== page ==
Wilde Lake village residents are in turmoil over the very activities that contribute to Columbia's highly touted quality of life -- golf and lake recreation.
At a contentious, three-hour meeting Monday night, residents accused the Columbia Association (CA) of secretly changing its golf course design without regard for adverse effects on residents.
Residents also argued over a policy that prohibits fishing from boats on much of Wilde Lake and expressed frustration because that issue has ping-ponged from the Wilde Lake board to the Columbia Council and back again for two months, with no resolution.
The long-running disputes pit residents against CA and one another as they argue for peace and quiet on private property.
The Wilde Lake Village Board -- which has no power other than making recommendations to CA or county agencies -- tabled the fishing issue until July.
But in the golf dispute, the board decided to ask the county planning office to require CA to comply with originally approved plans for the Fairway Hills Golf Course and to improve landscaping for homes near the course.
Residents from the Running Brook area -- where three golf holes are being constructed -- say they've lost faith in CA, charging the non-profit organization hasn't met expectations for landscaping, course design and environmental protection for the $5.2 million, 18-hole project.
The latest example, they say, is the shifting of a tee on the 13th hole closer to homes along Ten Mills Road without approval from nearby residents, the village board or the county.
Angry residents say the tee shift would bring golfers within a few yards of one house and increase safety hazards for several homes.
"One thing that came across repeatedly from CA is, 'We want to be a good neighbor,' " said Ten Mills Road resident Louis Marmo. "They've been anything but a good neighbor."
Robert Goldman, the association's director of membership services, defended CA's actions, saying it's common for golf course developers to modify plans slightly once construction begins.
He said CA would work with homeowners to resolve landscaping and safety concerns, as it has with Hobbit's Glen Golf Club neighbors for 27 years.
"I've been with CA for six years, and I can assure you everything that's happened during that time, we've lived up to our word," Mr. Goldman said yesterday.
The issue is at a stalemate. Mr. Goldman said CA doesn't intend to change its current tee alignment plan until it negotiates further with Audrey and James Poole, who CA says own the only home directly affected by the tee shift. CA wants to satisfy the Pooles with improved landscaping.
However, Mrs. Poole told the Wilde Lake board Monday that she opposes the tee shift out of concern for her neighbors.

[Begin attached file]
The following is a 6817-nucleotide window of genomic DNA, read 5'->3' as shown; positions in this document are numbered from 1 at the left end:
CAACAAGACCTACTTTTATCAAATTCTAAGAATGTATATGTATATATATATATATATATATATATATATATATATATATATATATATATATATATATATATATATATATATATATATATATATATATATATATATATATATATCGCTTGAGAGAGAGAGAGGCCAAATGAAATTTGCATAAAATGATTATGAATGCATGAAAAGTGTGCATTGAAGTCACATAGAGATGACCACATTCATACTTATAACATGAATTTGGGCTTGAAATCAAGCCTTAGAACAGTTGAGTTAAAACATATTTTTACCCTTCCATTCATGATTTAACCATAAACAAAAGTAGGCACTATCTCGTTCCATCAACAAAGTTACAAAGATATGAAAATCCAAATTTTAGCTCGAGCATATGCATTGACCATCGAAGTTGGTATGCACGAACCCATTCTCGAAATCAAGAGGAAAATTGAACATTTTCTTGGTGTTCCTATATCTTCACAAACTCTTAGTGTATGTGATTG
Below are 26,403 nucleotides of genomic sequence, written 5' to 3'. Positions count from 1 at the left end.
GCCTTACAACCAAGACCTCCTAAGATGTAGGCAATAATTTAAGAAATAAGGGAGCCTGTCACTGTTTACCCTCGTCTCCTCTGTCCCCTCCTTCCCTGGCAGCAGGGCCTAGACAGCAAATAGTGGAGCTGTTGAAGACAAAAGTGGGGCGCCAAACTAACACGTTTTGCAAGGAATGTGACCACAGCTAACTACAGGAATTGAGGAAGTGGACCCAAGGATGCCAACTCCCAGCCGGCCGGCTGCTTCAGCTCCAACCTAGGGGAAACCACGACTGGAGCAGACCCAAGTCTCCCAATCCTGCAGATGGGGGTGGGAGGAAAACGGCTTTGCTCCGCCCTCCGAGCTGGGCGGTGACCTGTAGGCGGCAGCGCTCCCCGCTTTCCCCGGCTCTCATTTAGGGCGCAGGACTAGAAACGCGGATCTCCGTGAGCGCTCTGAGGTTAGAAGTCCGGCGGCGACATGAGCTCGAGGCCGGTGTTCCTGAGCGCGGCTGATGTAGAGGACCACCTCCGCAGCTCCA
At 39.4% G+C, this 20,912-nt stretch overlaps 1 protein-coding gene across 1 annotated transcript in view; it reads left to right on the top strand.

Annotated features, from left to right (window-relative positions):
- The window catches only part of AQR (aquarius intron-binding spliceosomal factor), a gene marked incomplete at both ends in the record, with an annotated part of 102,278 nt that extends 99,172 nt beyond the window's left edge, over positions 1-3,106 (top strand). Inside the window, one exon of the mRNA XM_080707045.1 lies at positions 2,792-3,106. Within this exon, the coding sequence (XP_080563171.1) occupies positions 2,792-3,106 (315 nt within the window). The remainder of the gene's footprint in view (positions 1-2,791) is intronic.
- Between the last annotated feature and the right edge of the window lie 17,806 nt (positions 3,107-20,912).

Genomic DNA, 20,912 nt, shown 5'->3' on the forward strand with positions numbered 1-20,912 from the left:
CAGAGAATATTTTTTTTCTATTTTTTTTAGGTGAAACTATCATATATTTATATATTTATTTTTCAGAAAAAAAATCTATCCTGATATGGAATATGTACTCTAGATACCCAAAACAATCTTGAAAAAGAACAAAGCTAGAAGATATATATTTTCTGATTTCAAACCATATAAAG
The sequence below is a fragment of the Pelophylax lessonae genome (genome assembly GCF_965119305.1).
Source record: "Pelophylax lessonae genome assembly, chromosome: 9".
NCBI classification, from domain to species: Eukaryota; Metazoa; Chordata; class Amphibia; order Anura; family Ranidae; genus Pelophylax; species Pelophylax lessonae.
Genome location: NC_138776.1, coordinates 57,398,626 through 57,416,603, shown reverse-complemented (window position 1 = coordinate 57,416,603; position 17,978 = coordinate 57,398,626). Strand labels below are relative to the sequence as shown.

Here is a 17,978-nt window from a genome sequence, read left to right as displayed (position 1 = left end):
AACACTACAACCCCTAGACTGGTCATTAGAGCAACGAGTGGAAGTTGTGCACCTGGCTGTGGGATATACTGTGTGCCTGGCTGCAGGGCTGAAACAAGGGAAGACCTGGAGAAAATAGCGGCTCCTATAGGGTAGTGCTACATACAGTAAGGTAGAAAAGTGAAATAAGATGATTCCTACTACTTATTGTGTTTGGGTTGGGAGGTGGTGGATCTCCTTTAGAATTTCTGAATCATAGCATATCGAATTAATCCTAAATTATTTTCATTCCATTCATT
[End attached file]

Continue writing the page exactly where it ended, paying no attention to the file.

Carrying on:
The county has ultimate authority to approve golf course design changes or require CA to move the tee farther from residences to its originally approved location. However, CA hasn't submitted plans for changes yet.
Residents say unexpected changes on the golf course -- a project they fought for years before the Columbia Council
approved it in 1993 -- are a pattern. This spring, the association erected a 1,000-foot-long chain link fence behind Wilde Lake's Hannibal Grove townhouses without seeking architectural approval.
At issue in the fishing controversy is the association's authority to restrict use of the 21-acre lake primarily to protect the privacy of nearby homeowners. Waterfowl protection also was a consideration.
Most residents argued that a policy CA adopted in 1992 that prohibits fishing in the southern half of the lake -- where homes are close to the water -- is an ideal compromise. That policy bans fishing from the southern shore and from boats in the lake's southern half.
"This is about the opportunity for voyeurism and harassment to residents and waterfowl," said J. William Miller, a resident of The Cove condominiums, which overlook the lake. "This is about the peaceful use and enjoyment of my home."
But others argued that their right to use the lake for recreation is being unfairly restricted for the benefit of a few. Furthermore, they said, the policy is unenforceable because the lake's north-south boundary is not marked in the water.
"People living around the lake don't own the ground adjacent to the lake or any of the water in that lake," said Wilde Lake resident Harold Simon. "There's a principle here: property rights vs. public rights."
Wilde Lake resident Stuart Sklar has battled to change the policy for several years. In April, he convinced the village board to recommend opening up the lake to anglers in boats -- except for a small area reserved for swan protection near The Cove -- while maintaining a ban on fishing from the southern shore.
But the Columbia Council, CA's policy-making board, sent the issue back to Wilde Lake under pressure from residents.
"I'm trying as a lien-holder to make sure the few privileges I have are still upheld," Mr. Sklar told the village board. "Somebody sitting in a boat with a fishing rod can't be a criminal anymore."
Despite objections from homeowners, the Wilde Lake board is leaning toward loosening restrictions. "I'm very much against restrictions on any of CA's facilities," said board member David Gardner. "It comes down to doing what the majority who have expressed themselves seem to want vs. what we think is right."